“As a point of clarification, Cisco advertises several related and complementary platform security capabilities,” a spokesperson told WIRED in a written statement. “One of which that is relevant to this discussion is Cisco Secure Boot which provides a root of trust for system software integrity and authenticity. Another capability offered within certain Cisco platforms is the Trust Anchor module, which helps provide hardware authenticity, platform identity, and other security services to the system. The Trust Anchor module is not directly involved in the work demonstrated by Red Balloon.”
Cisco seems to make a distinction between its "Trust Anchor Technologies," "Trustworthy Systems," and "Trust Anchor module," that may explain why it only considers secure boot to be implicated in the research.
The Red Balloon researchers disagree, though. They note that Cisco’s patent and other documentation show that the Trust Anchor implements secure boot. If secure boot is undermined, the Trust Anchor is necessarily also defeated, because all of the tools are in a chain of trust together. You can see it visualized in this Cisco diagram.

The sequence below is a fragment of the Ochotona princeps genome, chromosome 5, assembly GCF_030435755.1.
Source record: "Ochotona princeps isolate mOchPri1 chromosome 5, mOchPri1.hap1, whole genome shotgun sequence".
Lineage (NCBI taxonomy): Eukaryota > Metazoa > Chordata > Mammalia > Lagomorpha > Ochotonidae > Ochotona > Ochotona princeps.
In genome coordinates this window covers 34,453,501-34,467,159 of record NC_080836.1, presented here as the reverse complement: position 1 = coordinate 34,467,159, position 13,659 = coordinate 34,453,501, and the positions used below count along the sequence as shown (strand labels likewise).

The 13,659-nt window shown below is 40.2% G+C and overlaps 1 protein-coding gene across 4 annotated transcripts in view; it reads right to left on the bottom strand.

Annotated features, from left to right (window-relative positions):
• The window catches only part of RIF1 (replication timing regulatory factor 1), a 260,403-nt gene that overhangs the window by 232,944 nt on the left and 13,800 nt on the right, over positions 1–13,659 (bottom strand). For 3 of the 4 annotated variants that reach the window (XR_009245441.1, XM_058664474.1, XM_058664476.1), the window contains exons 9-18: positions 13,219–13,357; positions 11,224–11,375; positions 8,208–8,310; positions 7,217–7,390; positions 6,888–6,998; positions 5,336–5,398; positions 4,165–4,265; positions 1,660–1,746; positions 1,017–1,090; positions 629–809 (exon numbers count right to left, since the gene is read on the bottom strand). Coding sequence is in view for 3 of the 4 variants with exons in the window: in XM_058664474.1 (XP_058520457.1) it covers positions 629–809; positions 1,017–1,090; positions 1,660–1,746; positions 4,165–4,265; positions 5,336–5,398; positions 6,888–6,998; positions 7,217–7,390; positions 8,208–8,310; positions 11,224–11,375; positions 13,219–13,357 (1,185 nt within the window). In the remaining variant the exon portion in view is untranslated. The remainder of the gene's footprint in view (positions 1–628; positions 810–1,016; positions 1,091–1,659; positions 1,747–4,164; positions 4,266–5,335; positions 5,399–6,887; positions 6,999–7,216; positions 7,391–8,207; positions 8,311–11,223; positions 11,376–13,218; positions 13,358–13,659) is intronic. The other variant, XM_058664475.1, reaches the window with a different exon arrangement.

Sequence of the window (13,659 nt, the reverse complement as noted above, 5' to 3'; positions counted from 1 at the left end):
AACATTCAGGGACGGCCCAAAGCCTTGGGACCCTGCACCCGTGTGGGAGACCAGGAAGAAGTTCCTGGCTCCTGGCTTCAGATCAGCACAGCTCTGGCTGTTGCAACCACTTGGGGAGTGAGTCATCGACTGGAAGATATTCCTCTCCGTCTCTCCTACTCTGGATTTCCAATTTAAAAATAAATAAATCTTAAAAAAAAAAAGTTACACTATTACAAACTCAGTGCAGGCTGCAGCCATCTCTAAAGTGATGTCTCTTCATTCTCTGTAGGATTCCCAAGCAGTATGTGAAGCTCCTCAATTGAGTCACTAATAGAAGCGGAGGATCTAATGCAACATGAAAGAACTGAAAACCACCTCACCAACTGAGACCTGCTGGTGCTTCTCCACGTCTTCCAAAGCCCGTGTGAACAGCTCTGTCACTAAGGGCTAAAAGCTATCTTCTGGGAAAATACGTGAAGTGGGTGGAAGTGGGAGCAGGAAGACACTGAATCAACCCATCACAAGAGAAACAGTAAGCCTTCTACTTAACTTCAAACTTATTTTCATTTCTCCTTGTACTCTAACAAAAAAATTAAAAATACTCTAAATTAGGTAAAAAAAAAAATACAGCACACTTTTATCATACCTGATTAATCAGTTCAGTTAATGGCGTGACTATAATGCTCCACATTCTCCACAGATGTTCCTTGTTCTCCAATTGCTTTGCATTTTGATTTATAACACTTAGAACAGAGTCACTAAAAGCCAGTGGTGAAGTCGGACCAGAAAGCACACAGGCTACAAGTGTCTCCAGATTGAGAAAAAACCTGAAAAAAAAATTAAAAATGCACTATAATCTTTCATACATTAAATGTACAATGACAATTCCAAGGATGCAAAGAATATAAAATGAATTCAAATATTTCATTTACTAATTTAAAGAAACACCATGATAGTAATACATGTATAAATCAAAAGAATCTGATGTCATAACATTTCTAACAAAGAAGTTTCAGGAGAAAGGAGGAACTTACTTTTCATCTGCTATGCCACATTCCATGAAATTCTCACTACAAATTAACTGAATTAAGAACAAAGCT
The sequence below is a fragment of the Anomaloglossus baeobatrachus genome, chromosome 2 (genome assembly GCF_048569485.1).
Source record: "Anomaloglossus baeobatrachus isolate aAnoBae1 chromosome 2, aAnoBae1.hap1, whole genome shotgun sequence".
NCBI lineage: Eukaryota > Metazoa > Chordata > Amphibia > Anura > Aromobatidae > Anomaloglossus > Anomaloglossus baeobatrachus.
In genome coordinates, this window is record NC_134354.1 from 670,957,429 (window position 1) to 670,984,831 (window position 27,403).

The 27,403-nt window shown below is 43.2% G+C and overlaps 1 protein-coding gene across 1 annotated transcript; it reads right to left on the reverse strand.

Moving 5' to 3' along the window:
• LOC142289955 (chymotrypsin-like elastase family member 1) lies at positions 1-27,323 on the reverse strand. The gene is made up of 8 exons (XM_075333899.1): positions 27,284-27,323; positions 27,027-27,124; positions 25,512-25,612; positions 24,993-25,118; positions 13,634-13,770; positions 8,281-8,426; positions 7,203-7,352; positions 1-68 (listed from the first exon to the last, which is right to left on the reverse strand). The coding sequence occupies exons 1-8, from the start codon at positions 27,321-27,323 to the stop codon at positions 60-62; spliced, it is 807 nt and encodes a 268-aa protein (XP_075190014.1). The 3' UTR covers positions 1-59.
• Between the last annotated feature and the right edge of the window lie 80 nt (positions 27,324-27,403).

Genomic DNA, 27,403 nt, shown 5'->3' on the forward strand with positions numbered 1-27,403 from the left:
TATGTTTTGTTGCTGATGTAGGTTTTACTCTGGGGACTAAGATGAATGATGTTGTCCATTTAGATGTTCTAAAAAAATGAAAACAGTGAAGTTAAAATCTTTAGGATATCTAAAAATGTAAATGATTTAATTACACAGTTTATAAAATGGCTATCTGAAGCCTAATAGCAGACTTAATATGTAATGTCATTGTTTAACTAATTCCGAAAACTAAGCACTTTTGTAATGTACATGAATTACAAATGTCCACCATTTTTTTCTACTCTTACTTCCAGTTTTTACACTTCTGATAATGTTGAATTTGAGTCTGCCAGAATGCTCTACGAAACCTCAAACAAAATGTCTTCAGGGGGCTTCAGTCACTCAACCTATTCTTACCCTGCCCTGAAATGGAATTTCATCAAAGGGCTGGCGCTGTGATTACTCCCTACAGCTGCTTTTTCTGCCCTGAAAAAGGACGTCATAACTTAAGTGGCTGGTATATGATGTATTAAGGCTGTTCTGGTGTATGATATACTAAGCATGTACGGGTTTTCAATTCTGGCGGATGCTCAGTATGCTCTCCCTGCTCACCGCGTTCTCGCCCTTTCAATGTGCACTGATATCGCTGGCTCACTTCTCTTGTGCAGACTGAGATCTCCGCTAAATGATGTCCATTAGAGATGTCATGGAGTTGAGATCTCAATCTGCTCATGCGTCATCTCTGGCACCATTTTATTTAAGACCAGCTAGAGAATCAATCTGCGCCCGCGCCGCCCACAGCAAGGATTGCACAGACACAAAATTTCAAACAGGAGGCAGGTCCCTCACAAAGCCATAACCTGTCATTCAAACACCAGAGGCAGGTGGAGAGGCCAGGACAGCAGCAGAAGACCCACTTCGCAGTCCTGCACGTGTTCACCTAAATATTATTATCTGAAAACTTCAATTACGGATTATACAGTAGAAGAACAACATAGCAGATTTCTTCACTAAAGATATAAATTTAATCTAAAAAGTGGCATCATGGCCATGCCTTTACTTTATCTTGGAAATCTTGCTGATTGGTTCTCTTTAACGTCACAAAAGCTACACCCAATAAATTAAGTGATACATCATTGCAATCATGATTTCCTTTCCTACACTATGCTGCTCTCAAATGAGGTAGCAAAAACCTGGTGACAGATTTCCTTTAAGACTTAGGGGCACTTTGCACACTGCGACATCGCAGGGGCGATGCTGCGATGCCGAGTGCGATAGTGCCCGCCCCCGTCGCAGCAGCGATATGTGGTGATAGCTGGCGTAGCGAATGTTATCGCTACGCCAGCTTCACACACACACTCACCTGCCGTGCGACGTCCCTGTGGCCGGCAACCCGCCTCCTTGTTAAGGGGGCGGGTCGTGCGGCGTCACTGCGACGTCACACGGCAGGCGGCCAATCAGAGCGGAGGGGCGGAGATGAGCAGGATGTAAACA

“That’s why they call it an anchor! It’s not a trust buoy,” Cui says.
The researcher group, which also includes Jatin Kataria, Red Balloon’s principal scientist, and Rick Housley, an independent security researcher, were able to bypass Cisco’s secure boot protections by manipulating a hardware component at the core of the Trust Anchor called a “field programmable gate array.” Computer engineers often refer to FPGAs as “magic,” because they can act like microcontrollers—the processors often used in embedded devices‚ but can also be reprogrammed in the field. That means unlike traditional processors, which can't be physically altered by a manufacturer once they're out in the world, an FPGA's circuits can be changed after deployment.
FPGAs pull their programming from a file called the bitstream, which is usually custom-written by hardware makers like Cisco. To keep FPGAs from being reprogrammed by mischievous passersby, FPGA bitstreams are extremely difficult to interpret from the outside. They contain a series of complex configuration commands that physically dictate whether logic gates in a circuit will be open or closed, and security researchers evaluating FPGAs have found that the computational power required to map an FPGA’s bitstream logic is prohibitively high.